December 18, 2001

Angola agrees to UN contacts with rebel leader

Angola's government has agreed for the United Nations to resume contact with Jonas Savimbi, the nation's main rebel leader, to "facilitate" possible talks, the official Jornal de Angola said on December 18. "The government made a concession in allowing the UN, supported by civil society and churches, to initiate contact with Jonas Savimbi," the paper said. Savimbi heads the National Union for the Total Independence of Angola (UNITA), which has battled the army in an almost non-stop civil war since 1975. During a visit to Angola, UN deputy secretary for African affairs Ibrahim Gambari said last Thursday that the world body could renew its contacts with UNITA in a bid to relaunch the peace effort. Angola's government severed all formal contact with UNITA shortly after all-out warfare resumed in 1998.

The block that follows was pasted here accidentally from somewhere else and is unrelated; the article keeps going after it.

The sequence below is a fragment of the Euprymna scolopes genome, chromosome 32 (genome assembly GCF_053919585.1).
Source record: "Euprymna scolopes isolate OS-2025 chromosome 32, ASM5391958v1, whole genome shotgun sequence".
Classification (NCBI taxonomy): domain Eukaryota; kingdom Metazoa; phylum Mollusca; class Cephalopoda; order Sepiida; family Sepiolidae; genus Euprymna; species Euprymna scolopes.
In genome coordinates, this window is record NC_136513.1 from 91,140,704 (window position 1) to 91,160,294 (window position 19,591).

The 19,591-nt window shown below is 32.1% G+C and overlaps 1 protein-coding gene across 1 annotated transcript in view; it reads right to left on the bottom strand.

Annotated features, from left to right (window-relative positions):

The United Nations brokered the 1994 Lusaka peace accord, which sought to end the fighting and pave the way for multi-party elections. That process broke down after the rebels refused to recognize their electoral loss. Now the only UN presence in Angola is an office of about 30 people who co-ordinate humanitarian work and monitor the human rights situation. At least 500,000 people have died in Angola's civil war, with another 100,000 maimed and four million forced from their homes.

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